And, in many cases, it’s not the result of a component failure – such as a radio that doesn’t work – but issues with the way those systems do work.  Ford, for example, saw its ranking in the latest CR study fall 14 points in large part due to complaints about the MyFordTouch infotainment system.

Perhaps the real test for GM – and Cadillac in particular – will come with next year’s reliability study. It will provide a measure of what consumers think about Caddy’s new touch-based CUE technology, introduced on the brand’s all-new ATS and XTS models. The system works much like the capacitive touch-based screen on an Apple iPhone.

The challenge, according to Ottolini, is to find a way to appeal to a broad swath of consumers.  While most buyers today want high-tech automobiles, the challenge is to distinguish between “what a 42-year-old is looking for compared to a 72-year-old.”  If GM and Cadillac are to continue improving their quality scores in the years ahead, they will have to find a way to appeal to both.





GM Quality


Bob Ottolini, Executive Director Global Program Quality
Alicia Boler-Davis, Vice president Global Quality and U.S. Customer Experience


Bob O.

-“in gen, we do internal analysis of our internal data” to get react to current prods and what they want for future prod

Alicia -“we’ve seen a 50% decrease in our warranty claims over last 5 yrs”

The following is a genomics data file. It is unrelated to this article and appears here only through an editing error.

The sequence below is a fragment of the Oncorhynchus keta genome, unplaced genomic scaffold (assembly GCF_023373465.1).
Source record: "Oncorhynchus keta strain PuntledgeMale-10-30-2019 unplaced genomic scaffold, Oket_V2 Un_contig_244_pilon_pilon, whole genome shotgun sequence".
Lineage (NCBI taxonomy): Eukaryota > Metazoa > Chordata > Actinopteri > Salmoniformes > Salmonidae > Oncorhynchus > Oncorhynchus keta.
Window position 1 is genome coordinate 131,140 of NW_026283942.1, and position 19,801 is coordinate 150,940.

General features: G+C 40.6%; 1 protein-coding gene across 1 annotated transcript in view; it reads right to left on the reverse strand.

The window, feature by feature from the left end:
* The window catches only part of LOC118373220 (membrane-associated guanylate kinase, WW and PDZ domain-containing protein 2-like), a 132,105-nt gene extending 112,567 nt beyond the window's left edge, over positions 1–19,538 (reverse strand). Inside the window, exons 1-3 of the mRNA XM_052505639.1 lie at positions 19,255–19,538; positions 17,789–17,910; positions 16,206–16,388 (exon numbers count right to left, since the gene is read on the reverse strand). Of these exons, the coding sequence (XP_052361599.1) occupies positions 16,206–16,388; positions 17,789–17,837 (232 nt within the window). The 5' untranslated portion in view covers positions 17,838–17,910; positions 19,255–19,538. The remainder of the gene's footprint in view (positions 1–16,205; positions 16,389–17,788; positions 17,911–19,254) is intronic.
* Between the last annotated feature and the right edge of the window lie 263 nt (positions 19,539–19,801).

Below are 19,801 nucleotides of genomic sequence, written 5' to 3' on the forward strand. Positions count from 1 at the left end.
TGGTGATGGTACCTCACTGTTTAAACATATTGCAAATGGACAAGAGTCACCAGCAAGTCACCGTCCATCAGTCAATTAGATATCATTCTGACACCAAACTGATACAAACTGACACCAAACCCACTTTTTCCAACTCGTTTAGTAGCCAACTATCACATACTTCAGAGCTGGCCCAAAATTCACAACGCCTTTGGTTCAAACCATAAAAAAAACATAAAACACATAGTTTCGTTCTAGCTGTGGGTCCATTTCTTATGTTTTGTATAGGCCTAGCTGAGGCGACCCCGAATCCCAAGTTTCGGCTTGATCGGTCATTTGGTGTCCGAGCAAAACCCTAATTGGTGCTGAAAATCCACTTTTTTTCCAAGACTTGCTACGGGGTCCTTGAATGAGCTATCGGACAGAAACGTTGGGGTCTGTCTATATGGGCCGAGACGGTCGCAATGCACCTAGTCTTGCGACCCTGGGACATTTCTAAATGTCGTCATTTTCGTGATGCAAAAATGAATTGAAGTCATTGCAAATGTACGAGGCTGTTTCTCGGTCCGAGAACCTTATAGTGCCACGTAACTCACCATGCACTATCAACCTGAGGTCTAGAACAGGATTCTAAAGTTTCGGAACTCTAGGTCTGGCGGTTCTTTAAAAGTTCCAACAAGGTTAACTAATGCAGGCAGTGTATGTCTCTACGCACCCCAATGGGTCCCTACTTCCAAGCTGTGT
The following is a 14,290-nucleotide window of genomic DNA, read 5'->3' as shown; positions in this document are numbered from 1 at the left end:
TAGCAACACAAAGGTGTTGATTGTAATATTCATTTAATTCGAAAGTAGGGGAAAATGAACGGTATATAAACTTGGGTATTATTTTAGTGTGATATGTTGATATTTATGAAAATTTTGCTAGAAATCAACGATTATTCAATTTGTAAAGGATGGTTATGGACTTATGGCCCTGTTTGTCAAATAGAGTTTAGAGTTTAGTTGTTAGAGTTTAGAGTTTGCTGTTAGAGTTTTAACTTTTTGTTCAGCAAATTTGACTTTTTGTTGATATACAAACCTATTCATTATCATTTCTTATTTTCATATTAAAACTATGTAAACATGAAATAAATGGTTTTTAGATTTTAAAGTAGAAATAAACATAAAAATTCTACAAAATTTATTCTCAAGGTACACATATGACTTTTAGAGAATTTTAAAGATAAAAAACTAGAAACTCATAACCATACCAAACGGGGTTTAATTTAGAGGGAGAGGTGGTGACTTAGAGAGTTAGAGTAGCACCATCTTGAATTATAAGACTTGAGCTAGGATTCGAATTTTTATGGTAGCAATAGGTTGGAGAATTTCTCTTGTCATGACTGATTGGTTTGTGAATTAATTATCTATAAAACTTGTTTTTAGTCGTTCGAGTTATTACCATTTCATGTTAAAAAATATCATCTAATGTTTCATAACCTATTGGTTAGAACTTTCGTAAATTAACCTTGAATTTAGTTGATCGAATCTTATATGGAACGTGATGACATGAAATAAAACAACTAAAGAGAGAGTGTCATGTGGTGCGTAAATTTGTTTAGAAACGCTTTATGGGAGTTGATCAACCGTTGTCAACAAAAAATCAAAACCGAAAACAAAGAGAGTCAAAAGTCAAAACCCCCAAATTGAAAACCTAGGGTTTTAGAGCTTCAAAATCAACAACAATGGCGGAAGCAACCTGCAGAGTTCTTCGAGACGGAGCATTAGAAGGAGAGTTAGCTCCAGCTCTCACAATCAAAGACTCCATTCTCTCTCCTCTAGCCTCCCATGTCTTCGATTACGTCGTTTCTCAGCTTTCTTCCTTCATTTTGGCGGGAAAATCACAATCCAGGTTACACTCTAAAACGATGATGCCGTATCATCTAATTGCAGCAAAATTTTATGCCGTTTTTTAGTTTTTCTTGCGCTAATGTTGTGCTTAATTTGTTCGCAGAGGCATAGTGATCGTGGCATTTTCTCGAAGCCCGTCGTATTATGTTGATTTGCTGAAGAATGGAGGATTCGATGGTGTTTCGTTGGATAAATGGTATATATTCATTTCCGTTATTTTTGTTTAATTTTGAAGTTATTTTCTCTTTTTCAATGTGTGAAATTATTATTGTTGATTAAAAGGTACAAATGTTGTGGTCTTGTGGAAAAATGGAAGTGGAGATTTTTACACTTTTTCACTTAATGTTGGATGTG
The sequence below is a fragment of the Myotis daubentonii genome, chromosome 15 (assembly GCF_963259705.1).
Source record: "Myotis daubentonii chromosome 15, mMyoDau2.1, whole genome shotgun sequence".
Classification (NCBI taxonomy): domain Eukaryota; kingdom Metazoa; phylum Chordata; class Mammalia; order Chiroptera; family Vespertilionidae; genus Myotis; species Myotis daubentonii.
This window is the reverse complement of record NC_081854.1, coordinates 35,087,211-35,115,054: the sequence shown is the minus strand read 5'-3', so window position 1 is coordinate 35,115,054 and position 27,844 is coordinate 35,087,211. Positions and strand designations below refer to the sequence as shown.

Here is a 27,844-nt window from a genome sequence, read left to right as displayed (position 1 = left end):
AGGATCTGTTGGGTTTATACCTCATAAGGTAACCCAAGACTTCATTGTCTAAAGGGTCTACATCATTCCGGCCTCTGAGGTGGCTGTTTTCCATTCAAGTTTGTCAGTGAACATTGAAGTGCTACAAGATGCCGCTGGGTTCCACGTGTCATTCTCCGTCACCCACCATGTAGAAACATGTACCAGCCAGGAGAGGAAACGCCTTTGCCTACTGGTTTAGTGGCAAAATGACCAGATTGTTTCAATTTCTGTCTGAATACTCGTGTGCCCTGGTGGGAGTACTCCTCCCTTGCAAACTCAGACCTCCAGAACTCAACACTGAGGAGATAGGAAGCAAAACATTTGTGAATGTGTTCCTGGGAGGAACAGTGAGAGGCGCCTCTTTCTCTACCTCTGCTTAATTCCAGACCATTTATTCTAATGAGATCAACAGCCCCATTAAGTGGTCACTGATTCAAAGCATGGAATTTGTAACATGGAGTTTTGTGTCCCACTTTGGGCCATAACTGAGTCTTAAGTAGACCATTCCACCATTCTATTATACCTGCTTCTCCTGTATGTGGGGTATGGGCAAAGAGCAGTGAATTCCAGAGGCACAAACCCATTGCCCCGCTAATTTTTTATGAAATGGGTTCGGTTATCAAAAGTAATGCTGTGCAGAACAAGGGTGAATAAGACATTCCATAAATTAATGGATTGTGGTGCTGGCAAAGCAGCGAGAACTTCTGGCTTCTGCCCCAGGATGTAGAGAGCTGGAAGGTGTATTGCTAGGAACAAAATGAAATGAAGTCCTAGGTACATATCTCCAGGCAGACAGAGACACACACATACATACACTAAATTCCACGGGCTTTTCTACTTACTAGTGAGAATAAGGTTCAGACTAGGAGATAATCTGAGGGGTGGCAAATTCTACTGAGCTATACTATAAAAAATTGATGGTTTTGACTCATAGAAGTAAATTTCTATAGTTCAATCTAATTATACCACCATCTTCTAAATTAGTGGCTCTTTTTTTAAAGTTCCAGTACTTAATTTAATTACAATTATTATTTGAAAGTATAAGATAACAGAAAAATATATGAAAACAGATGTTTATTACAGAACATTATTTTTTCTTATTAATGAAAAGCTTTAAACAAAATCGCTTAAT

Bob: – 16 indiv models got Rec Buy from CR

-“in line with steady process imprvmt we put in place with a cust-based satisfy, (that goes beyond) the 90-day, out-of-box quality approach”

-notes “we want the cust back for the next car,” and that reqs longer-term reliability

-“we wd’v bn surprised” if the CR results were diff

-“I don’t think there were any specif surprises”

-pleasant news how well the new small cars did out of box

-also pleased by Volt; “shows we cd bring out the innovations in way to meet cust expect”

-“we’ve bn doing a lot of work around the cad cust”

-bn actively involving custs “in a prod bfr it comes out,” beyond simply helping pick which concept is best, but to “underst cust reqs”

-can’t quote a specific example of a study changing something

-“we 1st lk to see if we know wat’re they’re telling us (and if) it agrees with r internal data”

-“CR has specif told us to be worried about the noise of r veh”; it’s more than just decibels; “it’s the signature itself” (or sound quality)

-(complexity, qual and Caddy) “when u talk abt the opp to do it wrong we lk at the opp to exceed cust expects,” whether in infotainment or cruise ctrl, etc.

-touch and feel, sense of safety, etc.

-“u historically design to what u think u need as an eng, (but now there is) a focus on r custs”

-testing mechanical devices v electronic devices

-needs to recognize that there r a wide range of custs, incl those who want a high level of new tech

-“cert it’s going b an ongoing challenge”

-(watt k from Cad for other brands) caddy cust covers wide demog; it shows the HMI design and the need to appeal to various customers; “wat’s a 42-year-old looking for compared to a 72-year-old?”